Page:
29 APRIL 1978, Page 6

Another voice

Jumping up and down

Auberon Waugh

Most unexpectedly, Saturday Night Fever arrived in Taunton last week. Goodness knows what the Senior Citizens were supposed to make of the film which has taken America by storm, but I was warned to turn up at theibeginning of the whole programme if I wanted a seat. Unfortunately, when the bogus mid-Atlantic accent of the Seychelles tourist 139 movie gave way to the genuine Brooklyn accents of John Travolta I found myself unable to understand a word of what was happening. To judge from their anguished adjustments to various deaf aid systems, my companions had the same difficulty.

What little I did understand struck me as almost entirely meretricious. Travolta and his upwardly-mobile girl friend (whose name I did not catch) looked far too cute to represent the frustrated juvenile working class of any country. The film was designed for middle-class voyeurs. There may be a little vicarious excitement to be derived from contemplating these working-class youths who, stuck with a boring, ghastly job as befits their intelligence, aptitude, ambition and readiness to exert themselves, manage to let off steam by dancing on Saturday nights. Perhaps a few middle-class fans can take a little of the working classes' pleasure from these activities to add to their enormous battery of existing pleasures, and without experiencing any of the discomfort or frustration which give rise to the original Saturday night fever. I do not know. But the chief satisfaction which a middle-class audience seeks from it is surely the same as clients may seek from a massage parlour — to be soothed. Cute little John Travolta is perfectly happy, is he not?, with his ridiculous job, unpleasant environment and ludicrous recreation. Let us lie back and admire the robust vitality and honesty of the working-class culture, untroubled by such moral confusions as people the bourgeois mind. We'may even feel the additional thrill of compassion, that great show business mainstay which supports diversions as far apart as the Thalidomide Bonanza movement and the Spanish bull-fighting industry.

I am the last person to sneer at those who seek comfort in massage parlours, but my objection to this sociological massage is that the relief it affords is illusory. Real-life Travoltas are not cute and they are not content with their lot. With the advance of technology, those of them who are still employed will be in a position to demand that the world readjust itself to their liking. Those who are unemployed will be left on a scrap-heap whose worst features will be determined by their own intellectual, moral, cultural and educational limitations.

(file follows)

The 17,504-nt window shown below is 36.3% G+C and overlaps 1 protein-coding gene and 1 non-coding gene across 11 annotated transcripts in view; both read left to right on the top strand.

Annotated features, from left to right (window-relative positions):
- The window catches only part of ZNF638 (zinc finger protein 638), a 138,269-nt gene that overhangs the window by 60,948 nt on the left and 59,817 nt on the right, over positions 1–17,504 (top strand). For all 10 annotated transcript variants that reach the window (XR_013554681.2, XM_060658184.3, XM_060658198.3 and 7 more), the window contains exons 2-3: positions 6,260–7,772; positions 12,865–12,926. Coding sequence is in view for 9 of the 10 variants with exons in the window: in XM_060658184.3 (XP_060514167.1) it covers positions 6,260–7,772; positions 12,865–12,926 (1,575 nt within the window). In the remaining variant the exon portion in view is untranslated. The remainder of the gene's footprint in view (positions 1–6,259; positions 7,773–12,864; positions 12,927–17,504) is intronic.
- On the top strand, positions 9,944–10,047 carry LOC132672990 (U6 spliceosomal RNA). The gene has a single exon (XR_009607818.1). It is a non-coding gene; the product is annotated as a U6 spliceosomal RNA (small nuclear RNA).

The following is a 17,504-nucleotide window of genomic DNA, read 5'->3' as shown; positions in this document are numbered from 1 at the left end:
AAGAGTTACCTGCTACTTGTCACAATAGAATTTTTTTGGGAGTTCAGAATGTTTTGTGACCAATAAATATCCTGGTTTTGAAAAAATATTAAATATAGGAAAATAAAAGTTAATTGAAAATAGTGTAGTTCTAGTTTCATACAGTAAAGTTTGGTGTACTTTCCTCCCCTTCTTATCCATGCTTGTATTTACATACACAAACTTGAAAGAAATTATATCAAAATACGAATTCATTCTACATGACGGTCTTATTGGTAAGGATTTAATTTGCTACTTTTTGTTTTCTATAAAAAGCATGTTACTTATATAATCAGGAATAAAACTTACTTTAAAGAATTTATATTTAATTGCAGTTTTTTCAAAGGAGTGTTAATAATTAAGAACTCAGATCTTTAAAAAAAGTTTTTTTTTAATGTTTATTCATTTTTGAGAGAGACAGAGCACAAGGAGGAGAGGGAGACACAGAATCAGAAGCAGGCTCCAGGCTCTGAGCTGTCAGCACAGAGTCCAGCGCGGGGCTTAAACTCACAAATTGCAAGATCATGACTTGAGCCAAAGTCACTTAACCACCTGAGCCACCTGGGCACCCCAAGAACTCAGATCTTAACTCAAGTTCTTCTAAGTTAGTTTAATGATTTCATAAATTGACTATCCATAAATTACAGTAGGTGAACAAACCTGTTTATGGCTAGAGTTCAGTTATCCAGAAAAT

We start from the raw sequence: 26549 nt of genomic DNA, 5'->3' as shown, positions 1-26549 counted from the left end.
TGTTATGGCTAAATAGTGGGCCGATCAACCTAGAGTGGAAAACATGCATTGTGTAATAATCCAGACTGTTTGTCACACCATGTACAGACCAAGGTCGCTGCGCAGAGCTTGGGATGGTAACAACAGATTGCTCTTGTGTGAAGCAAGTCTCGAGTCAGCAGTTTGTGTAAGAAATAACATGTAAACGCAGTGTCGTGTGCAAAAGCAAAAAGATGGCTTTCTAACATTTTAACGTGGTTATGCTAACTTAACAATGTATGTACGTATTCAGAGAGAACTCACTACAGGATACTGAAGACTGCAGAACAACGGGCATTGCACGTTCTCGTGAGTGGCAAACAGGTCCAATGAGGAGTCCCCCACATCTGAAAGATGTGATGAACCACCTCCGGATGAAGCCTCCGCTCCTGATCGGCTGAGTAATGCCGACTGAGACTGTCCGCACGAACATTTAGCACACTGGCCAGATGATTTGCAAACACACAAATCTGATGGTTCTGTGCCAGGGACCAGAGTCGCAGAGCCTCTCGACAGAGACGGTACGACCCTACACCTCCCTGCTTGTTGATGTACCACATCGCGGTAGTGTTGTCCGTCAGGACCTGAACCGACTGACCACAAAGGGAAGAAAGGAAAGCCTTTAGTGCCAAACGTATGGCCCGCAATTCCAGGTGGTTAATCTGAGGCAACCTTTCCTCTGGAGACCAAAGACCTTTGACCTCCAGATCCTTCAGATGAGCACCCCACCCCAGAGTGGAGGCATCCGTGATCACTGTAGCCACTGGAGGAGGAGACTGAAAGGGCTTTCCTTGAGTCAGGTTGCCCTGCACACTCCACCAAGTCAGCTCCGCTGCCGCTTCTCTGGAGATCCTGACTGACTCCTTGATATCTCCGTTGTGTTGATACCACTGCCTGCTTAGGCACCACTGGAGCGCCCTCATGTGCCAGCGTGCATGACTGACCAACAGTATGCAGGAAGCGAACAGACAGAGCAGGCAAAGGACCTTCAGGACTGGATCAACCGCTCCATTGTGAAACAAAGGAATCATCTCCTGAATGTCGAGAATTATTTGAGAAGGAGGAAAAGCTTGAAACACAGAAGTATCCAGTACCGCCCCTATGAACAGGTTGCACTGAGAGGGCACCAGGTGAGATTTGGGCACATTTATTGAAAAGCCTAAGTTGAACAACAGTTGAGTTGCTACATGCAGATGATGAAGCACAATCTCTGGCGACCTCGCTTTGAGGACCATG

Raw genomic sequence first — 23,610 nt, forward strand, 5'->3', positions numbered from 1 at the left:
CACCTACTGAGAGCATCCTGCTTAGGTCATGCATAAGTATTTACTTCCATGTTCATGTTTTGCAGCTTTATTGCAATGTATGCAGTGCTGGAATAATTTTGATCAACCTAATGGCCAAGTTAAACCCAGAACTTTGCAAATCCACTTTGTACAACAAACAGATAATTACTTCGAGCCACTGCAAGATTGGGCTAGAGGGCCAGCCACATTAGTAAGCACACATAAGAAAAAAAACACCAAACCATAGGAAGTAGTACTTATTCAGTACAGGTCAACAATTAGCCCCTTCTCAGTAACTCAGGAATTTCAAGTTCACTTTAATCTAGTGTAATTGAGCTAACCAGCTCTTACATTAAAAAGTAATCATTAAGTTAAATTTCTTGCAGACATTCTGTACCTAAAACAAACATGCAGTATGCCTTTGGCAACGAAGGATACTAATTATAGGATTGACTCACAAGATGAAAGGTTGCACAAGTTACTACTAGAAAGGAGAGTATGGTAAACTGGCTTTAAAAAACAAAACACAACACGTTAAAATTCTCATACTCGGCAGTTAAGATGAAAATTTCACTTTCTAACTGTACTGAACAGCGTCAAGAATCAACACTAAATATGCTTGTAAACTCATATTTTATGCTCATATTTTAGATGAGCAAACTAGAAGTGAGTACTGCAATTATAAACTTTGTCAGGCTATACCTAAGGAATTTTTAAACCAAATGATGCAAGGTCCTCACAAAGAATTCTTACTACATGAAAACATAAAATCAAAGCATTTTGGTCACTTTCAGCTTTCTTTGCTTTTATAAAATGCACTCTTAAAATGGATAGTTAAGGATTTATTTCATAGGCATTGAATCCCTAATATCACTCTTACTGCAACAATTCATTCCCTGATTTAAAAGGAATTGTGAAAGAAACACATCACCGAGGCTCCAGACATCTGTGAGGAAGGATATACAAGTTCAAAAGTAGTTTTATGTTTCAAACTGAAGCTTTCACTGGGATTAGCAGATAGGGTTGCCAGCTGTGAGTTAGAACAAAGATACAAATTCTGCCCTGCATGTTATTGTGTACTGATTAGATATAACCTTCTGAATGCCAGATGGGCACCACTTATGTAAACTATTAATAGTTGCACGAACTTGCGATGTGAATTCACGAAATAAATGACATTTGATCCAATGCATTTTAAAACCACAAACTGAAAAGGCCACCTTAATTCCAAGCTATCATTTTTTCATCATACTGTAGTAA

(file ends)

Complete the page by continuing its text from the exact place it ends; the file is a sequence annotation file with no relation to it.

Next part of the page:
Which is why it seems to me that while Travolta is a phony show-biz projection, the English punks may have had something genuine to say. For all I know they may still be saying it, but it is in the nature of human society that nobody can go on saying the same thing for long. In either case, it does not discredit what they said or how they said it. Both contain an enduring truth about the human condition which transcends any momentary self-awareness among the lower working class.

In fact I have never seen a real-life punk, even on television, and have never been a particularly close student of the phenomenon, largely through a class antipathy which punks would undoubtedly reciprocate in no uncertain terms. Although a few middleclass trendies, drop-outs and other inadequates tried to latch on, it was noticeable how the genuine punks went out of their way to make themselves too disgusting for the dilettante, weekend or Travoltaist groupie to follow. They remained essentially and exclusively working-class although few, if any, of them worked. There were no thrills of compassion to be derived from watching them and very little reassurance, except of a rather disreputable kind. But a book to be published next week, In the Gutter (Quartet Books L1.95), describes their behaviour and .attitudes very well. It is written by a handsome if elderly (by punk standards) and inescapably middle-class journalist called Val Hennessy.